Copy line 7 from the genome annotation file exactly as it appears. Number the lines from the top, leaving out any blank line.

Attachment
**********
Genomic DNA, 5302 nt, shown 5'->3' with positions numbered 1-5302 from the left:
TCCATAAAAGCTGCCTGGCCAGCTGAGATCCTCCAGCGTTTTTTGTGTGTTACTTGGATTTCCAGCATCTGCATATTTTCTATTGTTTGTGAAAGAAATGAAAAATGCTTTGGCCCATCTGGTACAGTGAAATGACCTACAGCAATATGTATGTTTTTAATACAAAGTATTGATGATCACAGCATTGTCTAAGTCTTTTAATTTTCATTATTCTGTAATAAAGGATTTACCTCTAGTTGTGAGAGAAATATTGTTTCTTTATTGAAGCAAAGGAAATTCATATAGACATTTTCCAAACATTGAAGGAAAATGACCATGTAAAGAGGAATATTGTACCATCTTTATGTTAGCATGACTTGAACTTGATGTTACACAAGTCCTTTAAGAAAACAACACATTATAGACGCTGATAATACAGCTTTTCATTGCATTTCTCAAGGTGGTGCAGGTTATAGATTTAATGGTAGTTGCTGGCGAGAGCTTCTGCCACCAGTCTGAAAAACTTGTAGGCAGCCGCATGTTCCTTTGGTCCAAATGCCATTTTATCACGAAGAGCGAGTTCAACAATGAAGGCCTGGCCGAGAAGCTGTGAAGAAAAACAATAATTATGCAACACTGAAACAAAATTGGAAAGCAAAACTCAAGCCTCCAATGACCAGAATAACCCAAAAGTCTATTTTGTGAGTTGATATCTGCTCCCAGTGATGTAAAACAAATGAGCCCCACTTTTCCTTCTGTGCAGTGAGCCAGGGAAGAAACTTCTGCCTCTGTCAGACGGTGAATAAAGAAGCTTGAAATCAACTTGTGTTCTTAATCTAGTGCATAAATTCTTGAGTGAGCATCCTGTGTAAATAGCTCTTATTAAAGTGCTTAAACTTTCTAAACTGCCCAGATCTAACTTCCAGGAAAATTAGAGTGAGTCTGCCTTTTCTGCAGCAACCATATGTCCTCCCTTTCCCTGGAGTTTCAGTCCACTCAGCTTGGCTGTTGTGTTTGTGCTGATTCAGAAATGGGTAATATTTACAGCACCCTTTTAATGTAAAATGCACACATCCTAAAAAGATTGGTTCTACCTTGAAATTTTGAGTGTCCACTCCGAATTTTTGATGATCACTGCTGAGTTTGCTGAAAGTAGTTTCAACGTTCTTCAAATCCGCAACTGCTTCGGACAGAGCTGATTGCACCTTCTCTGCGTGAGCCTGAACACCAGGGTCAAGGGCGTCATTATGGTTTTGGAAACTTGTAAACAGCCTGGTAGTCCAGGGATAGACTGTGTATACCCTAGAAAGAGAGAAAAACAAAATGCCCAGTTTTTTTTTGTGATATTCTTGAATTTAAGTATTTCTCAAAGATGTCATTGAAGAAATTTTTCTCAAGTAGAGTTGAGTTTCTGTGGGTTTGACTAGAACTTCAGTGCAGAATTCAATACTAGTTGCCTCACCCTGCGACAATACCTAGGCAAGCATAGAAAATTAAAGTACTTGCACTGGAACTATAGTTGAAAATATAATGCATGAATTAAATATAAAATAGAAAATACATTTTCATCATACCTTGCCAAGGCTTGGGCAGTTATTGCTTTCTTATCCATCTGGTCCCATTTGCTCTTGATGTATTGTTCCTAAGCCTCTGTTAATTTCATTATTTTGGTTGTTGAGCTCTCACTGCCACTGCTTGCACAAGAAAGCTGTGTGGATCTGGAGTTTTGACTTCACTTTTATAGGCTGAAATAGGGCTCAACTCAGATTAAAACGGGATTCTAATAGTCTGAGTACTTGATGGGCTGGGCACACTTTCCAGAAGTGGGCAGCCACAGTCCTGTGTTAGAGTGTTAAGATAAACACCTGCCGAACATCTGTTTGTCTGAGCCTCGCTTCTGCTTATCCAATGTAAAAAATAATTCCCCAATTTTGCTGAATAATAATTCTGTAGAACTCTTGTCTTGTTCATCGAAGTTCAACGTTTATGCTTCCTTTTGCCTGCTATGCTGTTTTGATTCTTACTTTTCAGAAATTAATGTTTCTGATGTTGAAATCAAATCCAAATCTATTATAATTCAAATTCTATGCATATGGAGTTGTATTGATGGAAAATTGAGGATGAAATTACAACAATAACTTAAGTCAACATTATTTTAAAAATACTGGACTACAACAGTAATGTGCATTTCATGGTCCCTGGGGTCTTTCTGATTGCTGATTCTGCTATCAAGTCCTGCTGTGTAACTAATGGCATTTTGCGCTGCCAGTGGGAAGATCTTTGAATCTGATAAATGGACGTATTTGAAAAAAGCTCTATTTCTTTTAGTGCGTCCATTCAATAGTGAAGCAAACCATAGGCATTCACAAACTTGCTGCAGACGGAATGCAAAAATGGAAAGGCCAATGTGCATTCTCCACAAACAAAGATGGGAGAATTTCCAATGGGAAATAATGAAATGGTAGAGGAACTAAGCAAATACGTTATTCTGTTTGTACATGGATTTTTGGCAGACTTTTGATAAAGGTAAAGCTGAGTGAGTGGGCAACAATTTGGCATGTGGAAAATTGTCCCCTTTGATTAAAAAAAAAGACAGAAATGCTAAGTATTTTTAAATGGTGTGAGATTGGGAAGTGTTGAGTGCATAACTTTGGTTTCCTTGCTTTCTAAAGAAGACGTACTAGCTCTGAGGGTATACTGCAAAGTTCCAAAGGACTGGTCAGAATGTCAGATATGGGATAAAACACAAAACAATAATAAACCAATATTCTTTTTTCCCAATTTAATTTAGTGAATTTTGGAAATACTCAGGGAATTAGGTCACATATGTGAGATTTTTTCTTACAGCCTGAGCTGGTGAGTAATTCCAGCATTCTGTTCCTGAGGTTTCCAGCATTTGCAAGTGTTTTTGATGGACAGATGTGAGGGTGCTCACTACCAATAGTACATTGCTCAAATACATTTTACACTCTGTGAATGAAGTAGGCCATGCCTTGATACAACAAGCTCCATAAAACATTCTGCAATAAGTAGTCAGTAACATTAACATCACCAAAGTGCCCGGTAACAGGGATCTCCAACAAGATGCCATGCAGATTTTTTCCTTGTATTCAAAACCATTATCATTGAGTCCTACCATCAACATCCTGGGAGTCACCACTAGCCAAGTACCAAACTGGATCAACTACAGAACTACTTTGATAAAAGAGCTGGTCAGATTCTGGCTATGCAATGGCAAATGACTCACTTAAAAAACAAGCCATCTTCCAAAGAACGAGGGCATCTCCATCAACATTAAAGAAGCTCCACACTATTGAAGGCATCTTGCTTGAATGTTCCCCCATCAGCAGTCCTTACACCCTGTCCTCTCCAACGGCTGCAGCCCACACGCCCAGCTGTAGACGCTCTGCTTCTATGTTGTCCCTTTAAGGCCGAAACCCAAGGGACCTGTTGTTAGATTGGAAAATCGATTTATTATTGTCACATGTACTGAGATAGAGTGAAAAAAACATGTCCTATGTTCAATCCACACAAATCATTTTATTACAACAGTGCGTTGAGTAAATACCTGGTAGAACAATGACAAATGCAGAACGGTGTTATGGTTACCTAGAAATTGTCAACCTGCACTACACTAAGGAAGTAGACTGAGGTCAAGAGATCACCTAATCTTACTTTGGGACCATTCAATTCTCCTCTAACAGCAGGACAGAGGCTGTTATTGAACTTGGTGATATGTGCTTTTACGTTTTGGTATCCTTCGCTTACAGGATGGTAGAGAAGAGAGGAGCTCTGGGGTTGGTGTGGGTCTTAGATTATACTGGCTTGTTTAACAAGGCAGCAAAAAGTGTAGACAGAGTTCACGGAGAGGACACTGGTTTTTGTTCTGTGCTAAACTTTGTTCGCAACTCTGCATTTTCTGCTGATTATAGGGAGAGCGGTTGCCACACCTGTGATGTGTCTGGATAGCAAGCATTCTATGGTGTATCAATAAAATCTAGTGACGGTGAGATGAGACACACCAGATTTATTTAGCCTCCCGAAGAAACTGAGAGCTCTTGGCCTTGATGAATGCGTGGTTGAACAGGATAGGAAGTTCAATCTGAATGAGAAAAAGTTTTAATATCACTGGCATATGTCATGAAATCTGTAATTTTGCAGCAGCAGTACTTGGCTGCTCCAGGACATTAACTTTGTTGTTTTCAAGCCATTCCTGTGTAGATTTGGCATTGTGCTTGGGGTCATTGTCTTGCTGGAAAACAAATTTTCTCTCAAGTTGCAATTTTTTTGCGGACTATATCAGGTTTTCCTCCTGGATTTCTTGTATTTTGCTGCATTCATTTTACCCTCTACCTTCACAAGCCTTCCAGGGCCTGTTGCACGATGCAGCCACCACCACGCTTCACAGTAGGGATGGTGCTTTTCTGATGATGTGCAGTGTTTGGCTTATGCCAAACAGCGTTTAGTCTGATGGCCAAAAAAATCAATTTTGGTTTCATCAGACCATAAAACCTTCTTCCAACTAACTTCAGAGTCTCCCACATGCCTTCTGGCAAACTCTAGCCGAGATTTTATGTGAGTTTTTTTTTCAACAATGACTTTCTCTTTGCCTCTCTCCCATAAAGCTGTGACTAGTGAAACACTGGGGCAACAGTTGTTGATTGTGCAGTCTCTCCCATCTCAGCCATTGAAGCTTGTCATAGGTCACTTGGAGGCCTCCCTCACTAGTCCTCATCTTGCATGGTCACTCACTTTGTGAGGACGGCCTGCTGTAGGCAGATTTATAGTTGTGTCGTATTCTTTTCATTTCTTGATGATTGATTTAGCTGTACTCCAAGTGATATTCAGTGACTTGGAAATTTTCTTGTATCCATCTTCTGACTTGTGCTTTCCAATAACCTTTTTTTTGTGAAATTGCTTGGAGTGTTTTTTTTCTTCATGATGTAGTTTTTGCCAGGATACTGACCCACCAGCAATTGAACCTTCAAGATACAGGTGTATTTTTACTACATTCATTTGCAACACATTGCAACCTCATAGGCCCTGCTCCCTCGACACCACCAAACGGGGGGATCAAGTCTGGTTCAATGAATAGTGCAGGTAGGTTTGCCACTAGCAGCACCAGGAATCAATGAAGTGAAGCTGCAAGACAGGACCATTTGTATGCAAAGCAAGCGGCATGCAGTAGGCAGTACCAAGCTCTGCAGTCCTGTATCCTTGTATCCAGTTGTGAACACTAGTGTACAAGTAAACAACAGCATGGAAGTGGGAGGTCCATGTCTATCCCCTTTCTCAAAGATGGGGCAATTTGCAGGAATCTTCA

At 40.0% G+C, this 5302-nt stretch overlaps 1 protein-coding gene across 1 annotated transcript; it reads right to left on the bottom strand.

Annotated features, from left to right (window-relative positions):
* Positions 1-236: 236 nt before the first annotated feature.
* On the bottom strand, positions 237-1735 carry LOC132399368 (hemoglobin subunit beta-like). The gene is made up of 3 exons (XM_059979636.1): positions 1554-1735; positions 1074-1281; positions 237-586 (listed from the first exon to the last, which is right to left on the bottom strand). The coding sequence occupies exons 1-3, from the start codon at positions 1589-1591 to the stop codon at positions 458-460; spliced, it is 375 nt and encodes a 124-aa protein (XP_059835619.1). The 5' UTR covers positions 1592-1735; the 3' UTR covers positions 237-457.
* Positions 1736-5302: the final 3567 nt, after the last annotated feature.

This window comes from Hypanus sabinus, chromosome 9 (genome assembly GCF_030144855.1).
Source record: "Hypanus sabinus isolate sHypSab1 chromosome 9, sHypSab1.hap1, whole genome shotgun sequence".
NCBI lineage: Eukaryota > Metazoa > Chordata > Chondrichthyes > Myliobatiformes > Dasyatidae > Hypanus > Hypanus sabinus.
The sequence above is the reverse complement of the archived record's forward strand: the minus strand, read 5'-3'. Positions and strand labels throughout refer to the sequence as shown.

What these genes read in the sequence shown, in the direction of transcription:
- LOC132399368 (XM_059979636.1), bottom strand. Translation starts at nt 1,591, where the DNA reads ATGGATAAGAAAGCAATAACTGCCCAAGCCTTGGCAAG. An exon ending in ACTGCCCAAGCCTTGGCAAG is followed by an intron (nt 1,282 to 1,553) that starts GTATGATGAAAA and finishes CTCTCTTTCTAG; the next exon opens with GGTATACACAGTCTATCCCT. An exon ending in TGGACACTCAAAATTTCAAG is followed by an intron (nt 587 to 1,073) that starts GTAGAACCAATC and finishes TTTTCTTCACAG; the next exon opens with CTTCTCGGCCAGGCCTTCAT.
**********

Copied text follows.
* Positions 1736-5302: the final 3567 nt, after the last annotated feature.